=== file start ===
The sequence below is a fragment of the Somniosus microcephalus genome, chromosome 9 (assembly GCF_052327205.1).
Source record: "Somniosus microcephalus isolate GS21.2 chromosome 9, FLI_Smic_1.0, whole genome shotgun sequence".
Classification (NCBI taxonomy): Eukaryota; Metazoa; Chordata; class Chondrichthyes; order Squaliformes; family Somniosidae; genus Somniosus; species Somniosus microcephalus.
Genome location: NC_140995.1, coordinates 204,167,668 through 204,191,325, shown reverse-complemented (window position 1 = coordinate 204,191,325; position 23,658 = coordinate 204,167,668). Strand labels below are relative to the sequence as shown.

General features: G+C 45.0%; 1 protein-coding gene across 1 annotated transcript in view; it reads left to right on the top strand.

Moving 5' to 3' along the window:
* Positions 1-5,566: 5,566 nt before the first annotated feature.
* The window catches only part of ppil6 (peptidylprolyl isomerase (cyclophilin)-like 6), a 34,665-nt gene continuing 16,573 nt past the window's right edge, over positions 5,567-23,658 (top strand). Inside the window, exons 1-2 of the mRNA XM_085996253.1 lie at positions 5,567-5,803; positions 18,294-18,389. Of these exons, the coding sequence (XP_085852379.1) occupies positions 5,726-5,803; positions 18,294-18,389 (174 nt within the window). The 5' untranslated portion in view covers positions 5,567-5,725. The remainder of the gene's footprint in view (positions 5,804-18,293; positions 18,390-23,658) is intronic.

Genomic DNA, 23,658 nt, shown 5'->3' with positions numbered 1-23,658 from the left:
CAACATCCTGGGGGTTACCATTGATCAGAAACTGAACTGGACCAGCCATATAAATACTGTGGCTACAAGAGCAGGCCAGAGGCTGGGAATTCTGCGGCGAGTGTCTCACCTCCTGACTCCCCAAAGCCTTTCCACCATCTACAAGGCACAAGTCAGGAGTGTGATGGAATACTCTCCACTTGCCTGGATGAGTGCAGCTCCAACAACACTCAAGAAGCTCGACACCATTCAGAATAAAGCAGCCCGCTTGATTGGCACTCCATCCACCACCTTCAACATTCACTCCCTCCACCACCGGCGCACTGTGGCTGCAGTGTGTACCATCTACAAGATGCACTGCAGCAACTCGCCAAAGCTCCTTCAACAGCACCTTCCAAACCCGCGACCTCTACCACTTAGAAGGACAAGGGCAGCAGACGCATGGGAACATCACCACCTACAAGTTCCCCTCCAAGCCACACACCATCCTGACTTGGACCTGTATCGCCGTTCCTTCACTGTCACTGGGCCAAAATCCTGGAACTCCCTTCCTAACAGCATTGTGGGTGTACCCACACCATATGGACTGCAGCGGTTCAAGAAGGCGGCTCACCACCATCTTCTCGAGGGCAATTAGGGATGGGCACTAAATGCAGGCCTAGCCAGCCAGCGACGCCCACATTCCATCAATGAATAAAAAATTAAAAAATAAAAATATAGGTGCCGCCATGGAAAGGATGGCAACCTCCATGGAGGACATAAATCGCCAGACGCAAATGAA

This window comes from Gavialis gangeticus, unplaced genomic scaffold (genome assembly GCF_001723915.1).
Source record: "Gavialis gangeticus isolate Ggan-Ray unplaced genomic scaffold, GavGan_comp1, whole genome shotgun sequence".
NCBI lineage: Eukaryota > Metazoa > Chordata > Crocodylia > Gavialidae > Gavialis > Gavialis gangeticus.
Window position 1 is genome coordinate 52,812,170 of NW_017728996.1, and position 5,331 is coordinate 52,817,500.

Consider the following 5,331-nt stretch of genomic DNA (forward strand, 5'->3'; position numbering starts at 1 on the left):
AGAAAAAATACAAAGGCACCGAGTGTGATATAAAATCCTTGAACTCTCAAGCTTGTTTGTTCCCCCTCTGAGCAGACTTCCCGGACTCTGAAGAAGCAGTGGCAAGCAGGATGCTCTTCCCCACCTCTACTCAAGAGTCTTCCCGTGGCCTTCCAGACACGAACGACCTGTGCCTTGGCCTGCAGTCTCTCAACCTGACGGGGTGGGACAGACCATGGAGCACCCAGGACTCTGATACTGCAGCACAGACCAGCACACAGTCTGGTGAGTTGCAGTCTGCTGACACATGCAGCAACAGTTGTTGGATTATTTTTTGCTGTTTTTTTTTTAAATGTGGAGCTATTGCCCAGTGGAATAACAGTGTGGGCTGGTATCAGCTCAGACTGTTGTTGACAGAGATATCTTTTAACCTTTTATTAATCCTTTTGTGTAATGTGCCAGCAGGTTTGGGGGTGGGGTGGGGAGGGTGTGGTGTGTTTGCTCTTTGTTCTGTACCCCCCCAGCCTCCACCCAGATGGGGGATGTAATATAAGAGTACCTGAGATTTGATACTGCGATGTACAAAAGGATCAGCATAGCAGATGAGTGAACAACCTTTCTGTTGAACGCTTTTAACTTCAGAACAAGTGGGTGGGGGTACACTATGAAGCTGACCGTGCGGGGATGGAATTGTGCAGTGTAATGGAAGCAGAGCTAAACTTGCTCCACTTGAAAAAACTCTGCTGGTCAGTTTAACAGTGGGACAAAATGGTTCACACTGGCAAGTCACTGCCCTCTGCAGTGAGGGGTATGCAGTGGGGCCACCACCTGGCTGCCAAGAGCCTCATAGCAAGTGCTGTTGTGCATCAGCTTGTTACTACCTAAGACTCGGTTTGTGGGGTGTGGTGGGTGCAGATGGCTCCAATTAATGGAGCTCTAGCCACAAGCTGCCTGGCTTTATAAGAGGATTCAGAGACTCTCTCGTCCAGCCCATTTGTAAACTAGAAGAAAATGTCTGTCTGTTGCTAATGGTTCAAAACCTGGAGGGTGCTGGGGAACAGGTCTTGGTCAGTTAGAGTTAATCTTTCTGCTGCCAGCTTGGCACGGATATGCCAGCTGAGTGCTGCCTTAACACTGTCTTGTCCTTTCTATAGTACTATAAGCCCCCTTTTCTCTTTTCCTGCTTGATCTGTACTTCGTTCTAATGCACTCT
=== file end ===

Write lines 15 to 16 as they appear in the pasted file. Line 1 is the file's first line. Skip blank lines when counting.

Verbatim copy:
Consider the following 5,331-nt stretch of genomic DNA (forward strand, 5'->3'; position numbering starts at 1 on the left):
AGAAAAAATACAAAGGCACCGAGTGTGATATAAAATCCTTGAACTCTCAAGCTTGTTTGTTCCCCCTCTGAGCAGACTTCCCGGACTCTGAAGAAGCAGTGGCAAGCAGGATGCTCTTCCCCACCTCTACTCAAGAGTCTTCCCGTGGCCTTCCAGACACGAACGACCTGTGCCTTGGCCTGCAGTCTCTCAACCTGACGGGGTGGGACAGACCATGGAGCACCCAGGACTCTGATACTGCAGCACAGACCAGCACACAGTCTGGTGAGTTGCAGTCTGCTGACACATGCAGCAACAGTTGTTGGATTATTTTTTGCTGTTTTTTTTTTAAATGTGGAGCTATTGCCCAGTGGAATAACAGTGTGGGCTGGTATCAGCTCAGACTGTTGTTGACAGAGATATCTTTTAACCTTTTATTAATCCTTTTGTGTAATGTGCCAGCAGGTTTGGGGGTGGGGTGGGGAGGGTGTGGTGTGTTTGCTCTTTGTTCTGTACCCCCCCAGCCTCCACCCAGATGGGGGATGTAATATAAGAGTACCTGAGATTTGATACTGCGATGTACAAAAGGATCAGCATAGCAGATGAGTGAACAACCTTTCTGTTGAACGCTTTTAACTTCAGAACAAGTGGGTGGGGGTACACTATGAAGCTGACCGTGCGGGGATGGAATTGTGCAGTGTAATGGAAGCAGAGCTAAACTTGCTCCACTTGAAAAAACTCTGCTGGTCAGTTTAACAGTGGGACAAAATGGTTCACACTGGCAAGTCACTGCCCTCTGCAGTGAGGGGTATGCAGTGGGGCCACCACCTGGCTGCCAAGAGCCTCATAGCAAGTGCTGTTGTGCATCAGCTTGTTACTACCTAAGACTCGGTTTGTGGGGTGTGGTGGGTGCAGATGGCTCCAATTAATGGAGCTCTAGCCACAAGCTGCCTGGCTTTATAAGAGGATTCAGAGACTCTCTCGTCCAGCCCATTTGTAAACTAGAAGAAAATGTCTGTCTGTTGCTAATGGTTCAAAACCTGGAGGGTGCTGGGGAACAGGTCTTGGTCAGTTAGAGTTAATCTTTCTGCTGCCAGCTTGGCACGGATATGCCAGCTGAGTGCTGCCTTAACACTGTCTTGTCCTTTCTATAGTACTATAAGCCCCCTTTTCTCTTTTCCTGCTTGATCTGTACTTCGTTCTAATGCACTCT